UK’s review of counter-terrorism and security powers

The redacted review considered six key counter-terrorism and security powers:
  • The detention of terrorist suspects before charge, including how we can reduce the period of detention below 28 days
  • Section 44 stop and search powers and the use of terrorism legislation in relation to photography
  • The use of the Regulation of Investigatory Powers Act 2000 (RIPA) by local authorities and access to communications data more generally
  • Measures to deal with organisations that promote hatred or violence
  • Extending the use of ‘Deportation with Assurances’ in a manner that is consistent with our legal and human rights obligations
  • Control orders (including alternatives)

The review found that in some areas the UK’s counter-terrorism and security powers were “neither proportionate nor necessary”. It proposed:

  • A return to 14 days as the standard maximum period that a terrorist suspect can be detained before they are charged or released
  • An end to the indiscriminate use of terrorism stop and search powers provided under Section 44 of the Terrorism Act 2000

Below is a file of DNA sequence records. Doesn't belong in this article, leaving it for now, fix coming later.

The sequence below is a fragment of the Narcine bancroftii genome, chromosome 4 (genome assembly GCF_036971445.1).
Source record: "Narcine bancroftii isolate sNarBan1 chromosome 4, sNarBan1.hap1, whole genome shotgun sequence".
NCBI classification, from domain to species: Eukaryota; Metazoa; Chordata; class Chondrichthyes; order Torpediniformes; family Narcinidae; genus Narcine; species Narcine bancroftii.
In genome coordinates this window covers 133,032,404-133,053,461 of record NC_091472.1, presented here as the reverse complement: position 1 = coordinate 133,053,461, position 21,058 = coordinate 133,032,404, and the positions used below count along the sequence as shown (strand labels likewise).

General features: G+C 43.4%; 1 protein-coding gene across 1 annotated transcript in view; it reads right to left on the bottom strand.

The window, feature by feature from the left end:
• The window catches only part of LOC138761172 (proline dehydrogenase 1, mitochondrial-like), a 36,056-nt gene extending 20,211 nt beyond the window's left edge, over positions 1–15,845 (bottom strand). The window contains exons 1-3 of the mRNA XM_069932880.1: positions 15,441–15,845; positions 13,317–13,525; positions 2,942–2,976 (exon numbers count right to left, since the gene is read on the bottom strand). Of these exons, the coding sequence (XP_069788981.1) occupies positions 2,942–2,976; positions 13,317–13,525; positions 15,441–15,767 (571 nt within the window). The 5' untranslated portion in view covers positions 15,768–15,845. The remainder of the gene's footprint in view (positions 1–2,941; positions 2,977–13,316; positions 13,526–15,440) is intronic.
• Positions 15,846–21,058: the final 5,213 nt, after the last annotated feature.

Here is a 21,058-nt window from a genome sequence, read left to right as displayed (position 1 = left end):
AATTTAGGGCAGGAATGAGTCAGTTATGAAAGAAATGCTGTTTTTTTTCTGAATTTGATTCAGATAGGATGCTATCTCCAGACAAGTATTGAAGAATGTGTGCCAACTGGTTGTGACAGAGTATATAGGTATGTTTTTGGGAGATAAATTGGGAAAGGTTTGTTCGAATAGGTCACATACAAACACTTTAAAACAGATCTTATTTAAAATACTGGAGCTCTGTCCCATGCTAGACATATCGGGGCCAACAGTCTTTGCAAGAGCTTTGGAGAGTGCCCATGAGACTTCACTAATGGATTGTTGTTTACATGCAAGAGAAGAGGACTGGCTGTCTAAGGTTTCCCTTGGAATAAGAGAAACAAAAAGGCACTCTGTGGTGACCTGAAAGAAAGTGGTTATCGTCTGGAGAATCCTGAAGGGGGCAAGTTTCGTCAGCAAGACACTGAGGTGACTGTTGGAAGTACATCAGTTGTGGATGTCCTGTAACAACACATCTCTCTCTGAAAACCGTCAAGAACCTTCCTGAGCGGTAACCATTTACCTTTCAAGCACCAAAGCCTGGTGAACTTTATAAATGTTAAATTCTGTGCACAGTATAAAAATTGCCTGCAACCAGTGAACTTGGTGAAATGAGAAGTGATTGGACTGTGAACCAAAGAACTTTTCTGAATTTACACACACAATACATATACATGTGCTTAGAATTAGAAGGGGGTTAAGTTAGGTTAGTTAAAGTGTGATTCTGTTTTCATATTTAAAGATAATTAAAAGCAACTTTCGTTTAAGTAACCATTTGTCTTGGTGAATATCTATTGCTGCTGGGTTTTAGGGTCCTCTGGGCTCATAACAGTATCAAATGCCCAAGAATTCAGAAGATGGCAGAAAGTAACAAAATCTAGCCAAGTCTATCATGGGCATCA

• The end to the use of the most intrusive RIPA powers by local authorities to investigate low level offences and a requirement that applications by local authorities to use any RIPA techniques are approved by a magistrate
  • A commitment to rationalise the legal bases by which communications data can be acquired and, as far as possible, to limit that to RIPA
  • A stronger effort to deport foreign nationals involved in terrorist activities in this country fully respecting our human rights obligations
  • The end of control orders and their replacement with a less intrusive and more focused regime. Additional resources will be provided to the police and security agencies to ensure the new measures are effective not only in protecting the public but in facilitating prosecution

A new version of the Government’s counter terrorist strategy, CONTEST, will be published within a few months.

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